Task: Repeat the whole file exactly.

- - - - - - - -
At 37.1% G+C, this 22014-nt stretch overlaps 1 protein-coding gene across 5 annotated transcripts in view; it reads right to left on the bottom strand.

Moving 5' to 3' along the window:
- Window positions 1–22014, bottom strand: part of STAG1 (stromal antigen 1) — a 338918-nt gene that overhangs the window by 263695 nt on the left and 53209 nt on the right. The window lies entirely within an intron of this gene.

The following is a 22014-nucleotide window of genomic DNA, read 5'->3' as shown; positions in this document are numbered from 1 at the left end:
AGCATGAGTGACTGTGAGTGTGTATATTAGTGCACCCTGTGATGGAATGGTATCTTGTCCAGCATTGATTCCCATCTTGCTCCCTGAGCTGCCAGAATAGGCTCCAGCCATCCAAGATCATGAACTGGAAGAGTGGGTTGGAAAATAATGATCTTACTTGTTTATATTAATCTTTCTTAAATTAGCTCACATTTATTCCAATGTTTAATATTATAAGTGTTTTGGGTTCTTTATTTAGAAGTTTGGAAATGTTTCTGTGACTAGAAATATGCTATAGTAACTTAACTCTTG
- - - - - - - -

At 37.1% G+C, this 22014-nt stretch overlaps 1 protein-coding gene across 5 annotated transcripts in view; it reads right to left on the bottom strand.

Moving 5' to 3' along the window:
- Window positions 1–22014, bottom strand: part of STAG1 (stromal antigen 1) — a 338918-nt gene that overhangs the window by 263695 nt on the left and 53209 nt on the right. The window lies entirely within an intron of this gene.

The following is a 22014-nucleotide window of genomic DNA, read 5'->3' as shown; positions in this document are numbered from 1 at the left end:
AGCATGAGTGACTGTGAGTGTGTATATTAGTGCACCCTGTGATGGAATGGTATCTTGTCCAGCATTGATTCCCATCTTGCTCCCTGAGCTGCCAGAATAGGCTCCAGCCATCCAAGATCATGAACTGGAAGAGTGGGTTGGAAAATAATGATCTTACTTGTTTATATTAATCTTTCTTAAATTAGCTCACATTTATTCCAATGTTTAATATTATAAGTGTTTTGGGTTCTTTATTTAGAAGTTTGGAAATGTTTCTGTGACTAGAAATATGCTATAGTAACTTAACTCTTG